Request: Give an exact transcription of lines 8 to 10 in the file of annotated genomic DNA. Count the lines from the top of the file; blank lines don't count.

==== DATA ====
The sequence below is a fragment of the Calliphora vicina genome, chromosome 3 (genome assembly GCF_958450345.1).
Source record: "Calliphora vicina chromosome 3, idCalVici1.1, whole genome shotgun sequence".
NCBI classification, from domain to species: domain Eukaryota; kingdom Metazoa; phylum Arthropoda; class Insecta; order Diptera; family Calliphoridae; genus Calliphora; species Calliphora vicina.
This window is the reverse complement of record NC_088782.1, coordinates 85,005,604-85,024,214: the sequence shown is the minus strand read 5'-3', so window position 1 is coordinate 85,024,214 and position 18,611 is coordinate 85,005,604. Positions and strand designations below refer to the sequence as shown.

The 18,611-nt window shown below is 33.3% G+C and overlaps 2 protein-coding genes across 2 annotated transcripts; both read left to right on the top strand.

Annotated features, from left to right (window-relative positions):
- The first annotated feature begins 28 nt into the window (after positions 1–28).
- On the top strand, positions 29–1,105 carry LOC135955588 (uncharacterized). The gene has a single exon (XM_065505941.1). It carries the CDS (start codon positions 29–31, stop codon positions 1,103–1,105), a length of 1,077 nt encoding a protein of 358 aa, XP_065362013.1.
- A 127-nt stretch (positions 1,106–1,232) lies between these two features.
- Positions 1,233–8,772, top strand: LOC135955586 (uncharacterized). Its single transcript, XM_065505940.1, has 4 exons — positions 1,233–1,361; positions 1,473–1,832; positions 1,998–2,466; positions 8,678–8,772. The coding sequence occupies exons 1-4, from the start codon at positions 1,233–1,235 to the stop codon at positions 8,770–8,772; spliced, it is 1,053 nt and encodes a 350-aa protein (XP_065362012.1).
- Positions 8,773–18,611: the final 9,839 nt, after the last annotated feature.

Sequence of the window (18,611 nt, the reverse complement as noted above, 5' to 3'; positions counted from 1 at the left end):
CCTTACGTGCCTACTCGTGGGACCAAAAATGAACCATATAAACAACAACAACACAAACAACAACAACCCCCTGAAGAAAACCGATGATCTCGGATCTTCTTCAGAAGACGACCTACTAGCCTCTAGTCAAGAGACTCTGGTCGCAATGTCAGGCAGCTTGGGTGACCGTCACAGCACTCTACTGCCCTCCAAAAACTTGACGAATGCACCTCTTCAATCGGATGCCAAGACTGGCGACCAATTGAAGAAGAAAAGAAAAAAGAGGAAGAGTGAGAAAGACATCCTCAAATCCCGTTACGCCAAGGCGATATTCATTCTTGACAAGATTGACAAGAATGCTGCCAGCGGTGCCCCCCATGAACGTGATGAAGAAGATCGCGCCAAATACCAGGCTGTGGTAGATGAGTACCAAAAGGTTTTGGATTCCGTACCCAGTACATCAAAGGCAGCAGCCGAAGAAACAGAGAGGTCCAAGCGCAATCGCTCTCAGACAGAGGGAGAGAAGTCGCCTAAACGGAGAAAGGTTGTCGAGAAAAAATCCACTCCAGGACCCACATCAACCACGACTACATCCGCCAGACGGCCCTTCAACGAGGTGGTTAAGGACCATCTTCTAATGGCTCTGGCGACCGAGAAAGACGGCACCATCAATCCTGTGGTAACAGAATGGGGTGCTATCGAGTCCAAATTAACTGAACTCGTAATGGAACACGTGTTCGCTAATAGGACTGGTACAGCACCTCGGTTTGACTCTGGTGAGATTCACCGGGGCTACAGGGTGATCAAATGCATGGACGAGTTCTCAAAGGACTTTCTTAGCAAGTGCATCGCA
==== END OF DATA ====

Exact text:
- On the top strand, positions 29–1,105 carry LOC135955588 (uncharacterized). The gene has a single exon (XM_065505941.1). It carries the CDS (start codon positions 29–31, stop codon positions 1,103–1,105), a length of 1,077 nt encoding a protein of 358 aa, XP_065362013.1.
- A 127-nt stretch (positions 1,106–1,232) lies between these two features.
- Positions 1,233–8,772, top strand: LOC135955586 (uncharacterized). Its single transcript, XM_065505940.1, has 4 exons — positions 1,233–1,361; positions 1,473–1,832; positions 1,998–2,466; positions 8,678–8,772. The coding sequence occupies exons 1-4, from the start codon at positions 1,233–1,235 to the stop codon at positions 8,770–8,772; spliced, it is 1,053 nt and encodes a 350-aa protein (XP_065362012.1).